Qaeda threat to Egyptian Christians may stir militants
(Photo: Demonstrators at the Amr Ibn El-Aas mosque in Cairo claiming a Christian woman had converted to Islam and was being held prisoner by a Christian church, September 5, 2010/Amr Abdallah Dalsh)
Militants may feel emboldened by an al Qaeda threat against Egypt’s Christians, even if the network itself might struggle to mount such an assault.
The al Qaeda-linked Islamic State of Iraq, which launched an attack on a Baghdad church on Sunday that left 52 dead, has also threatened Egypt’s church.
While there are no signs of a re-emergence of a 1990s-style Islamist insurgency, Egypt remains alert to anything that could stir communal tension that sometimes boils up over issues such as cross-faith relationships and conversions.
(Photo: Riot police stand guard outside the Al-Fath Mosque in Cairo on October 1, 2010 as Muslims protest against the Coptic Church over the alleged kidnapping of a Christian woman believed by many to have converted to Islam/Amr Abdallah Dalsh)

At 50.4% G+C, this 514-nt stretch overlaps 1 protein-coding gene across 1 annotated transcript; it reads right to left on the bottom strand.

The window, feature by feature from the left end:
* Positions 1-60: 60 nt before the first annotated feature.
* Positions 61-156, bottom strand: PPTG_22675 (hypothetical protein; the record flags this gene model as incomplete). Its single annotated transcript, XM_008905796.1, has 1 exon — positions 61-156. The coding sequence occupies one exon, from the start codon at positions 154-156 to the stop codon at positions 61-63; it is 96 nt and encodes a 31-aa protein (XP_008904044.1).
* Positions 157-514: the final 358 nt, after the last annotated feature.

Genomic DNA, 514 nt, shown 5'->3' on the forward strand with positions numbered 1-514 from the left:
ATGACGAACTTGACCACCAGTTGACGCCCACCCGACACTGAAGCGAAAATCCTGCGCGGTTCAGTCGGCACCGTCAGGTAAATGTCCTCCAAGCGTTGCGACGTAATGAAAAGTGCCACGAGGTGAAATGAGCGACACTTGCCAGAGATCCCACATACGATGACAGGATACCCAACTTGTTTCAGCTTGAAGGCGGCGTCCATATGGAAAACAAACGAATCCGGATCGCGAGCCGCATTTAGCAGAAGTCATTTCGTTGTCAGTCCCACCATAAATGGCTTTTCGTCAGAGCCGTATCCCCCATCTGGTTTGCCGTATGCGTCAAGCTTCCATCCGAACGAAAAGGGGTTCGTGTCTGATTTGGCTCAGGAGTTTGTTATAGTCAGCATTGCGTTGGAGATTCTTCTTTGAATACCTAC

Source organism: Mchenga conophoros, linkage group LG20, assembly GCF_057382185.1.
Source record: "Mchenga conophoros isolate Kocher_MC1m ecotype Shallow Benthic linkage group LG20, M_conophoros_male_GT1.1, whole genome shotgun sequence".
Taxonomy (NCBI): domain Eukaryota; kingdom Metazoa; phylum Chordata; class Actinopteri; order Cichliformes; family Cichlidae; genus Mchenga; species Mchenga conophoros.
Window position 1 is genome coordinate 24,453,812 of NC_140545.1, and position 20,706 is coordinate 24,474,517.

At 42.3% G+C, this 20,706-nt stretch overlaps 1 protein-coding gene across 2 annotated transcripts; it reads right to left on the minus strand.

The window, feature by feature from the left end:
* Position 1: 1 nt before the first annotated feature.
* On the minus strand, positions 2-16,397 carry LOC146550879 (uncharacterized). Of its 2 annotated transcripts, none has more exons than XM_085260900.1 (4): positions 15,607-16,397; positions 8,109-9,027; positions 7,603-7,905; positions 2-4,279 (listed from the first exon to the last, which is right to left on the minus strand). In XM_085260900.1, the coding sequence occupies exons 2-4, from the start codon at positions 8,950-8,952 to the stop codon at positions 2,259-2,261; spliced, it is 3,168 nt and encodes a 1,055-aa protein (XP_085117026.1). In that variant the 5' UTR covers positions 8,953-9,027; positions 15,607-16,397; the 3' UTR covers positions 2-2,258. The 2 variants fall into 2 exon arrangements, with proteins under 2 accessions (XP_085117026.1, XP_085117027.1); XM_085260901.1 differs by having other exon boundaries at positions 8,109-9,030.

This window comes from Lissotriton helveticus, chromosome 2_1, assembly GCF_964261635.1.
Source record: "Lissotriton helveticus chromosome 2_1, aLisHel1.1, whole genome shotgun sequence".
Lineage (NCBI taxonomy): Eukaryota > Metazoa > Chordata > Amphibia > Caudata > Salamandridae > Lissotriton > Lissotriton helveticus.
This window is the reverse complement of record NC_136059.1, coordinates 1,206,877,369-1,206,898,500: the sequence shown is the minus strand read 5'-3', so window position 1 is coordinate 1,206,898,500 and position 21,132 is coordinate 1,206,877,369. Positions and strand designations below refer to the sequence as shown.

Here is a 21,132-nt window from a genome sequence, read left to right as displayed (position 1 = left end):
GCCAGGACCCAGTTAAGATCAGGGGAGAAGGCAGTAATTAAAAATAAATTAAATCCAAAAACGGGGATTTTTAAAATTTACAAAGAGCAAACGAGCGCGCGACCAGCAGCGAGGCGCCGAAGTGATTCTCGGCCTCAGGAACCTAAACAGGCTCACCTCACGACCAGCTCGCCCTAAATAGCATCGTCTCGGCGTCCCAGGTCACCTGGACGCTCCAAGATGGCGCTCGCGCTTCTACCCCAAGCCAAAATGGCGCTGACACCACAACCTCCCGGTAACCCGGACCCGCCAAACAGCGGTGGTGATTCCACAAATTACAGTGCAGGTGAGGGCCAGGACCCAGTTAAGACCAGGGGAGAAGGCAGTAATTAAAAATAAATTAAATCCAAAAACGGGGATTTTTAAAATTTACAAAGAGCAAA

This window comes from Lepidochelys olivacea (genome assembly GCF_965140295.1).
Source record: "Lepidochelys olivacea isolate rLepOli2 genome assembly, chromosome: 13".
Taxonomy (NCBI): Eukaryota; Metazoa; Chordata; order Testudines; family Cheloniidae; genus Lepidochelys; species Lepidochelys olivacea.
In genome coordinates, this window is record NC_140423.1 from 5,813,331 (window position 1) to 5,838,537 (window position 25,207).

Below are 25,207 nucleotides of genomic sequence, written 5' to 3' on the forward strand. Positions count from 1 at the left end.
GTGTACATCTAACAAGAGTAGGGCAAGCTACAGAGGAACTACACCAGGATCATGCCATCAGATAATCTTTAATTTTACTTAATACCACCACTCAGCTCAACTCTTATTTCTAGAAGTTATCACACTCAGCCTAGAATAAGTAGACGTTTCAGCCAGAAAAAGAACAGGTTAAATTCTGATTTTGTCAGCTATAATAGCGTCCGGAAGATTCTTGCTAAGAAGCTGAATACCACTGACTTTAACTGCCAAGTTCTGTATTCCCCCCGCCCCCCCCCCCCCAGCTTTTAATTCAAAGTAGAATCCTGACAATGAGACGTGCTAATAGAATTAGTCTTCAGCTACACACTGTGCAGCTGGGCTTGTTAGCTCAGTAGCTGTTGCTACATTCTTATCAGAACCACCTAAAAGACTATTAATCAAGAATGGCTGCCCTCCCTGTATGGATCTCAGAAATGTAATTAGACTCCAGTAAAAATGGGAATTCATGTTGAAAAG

Egyptian authorities were quick to condemn the al Qaeda threat and to boost security at churches in the country, where Christians make up 10 percent of the 78 million people, the biggest Christian population in the Middle East.
“This threat is not directed only at Christians but at the Egyptian state. Egypt’s security ended terrorism in the 1990s and it is capable today of eradicating these threats,” said Father Abdel Maseeh Baseet of the Coptic Orthodox church, the biggest Christian community in Egypt.
(Photo: Riot police outside the el-Nour mosque in Cairo as demonstrators protest inside against the alleged kidnapping of a Christian woman Kamilia Shehata said to have converted to Islam, August 28, 2010. The banners read, “We are all Kamilia Shehata” (L) and “If I don’t come back, pray the absence prayer for me”/Asmaa Waguih)
The Iraq attack was against a Syrian Catholic church. The Egypt threat was directed against the Coptic Orthodox community, which al Qaeda accused it of detaining two women converts to Islam. “I think those responsible for the (Iraq) massacre were looking for a justification for what they did by linking it to Egypt’s Church,” said Wasim Badia, an Orthodox church deacon.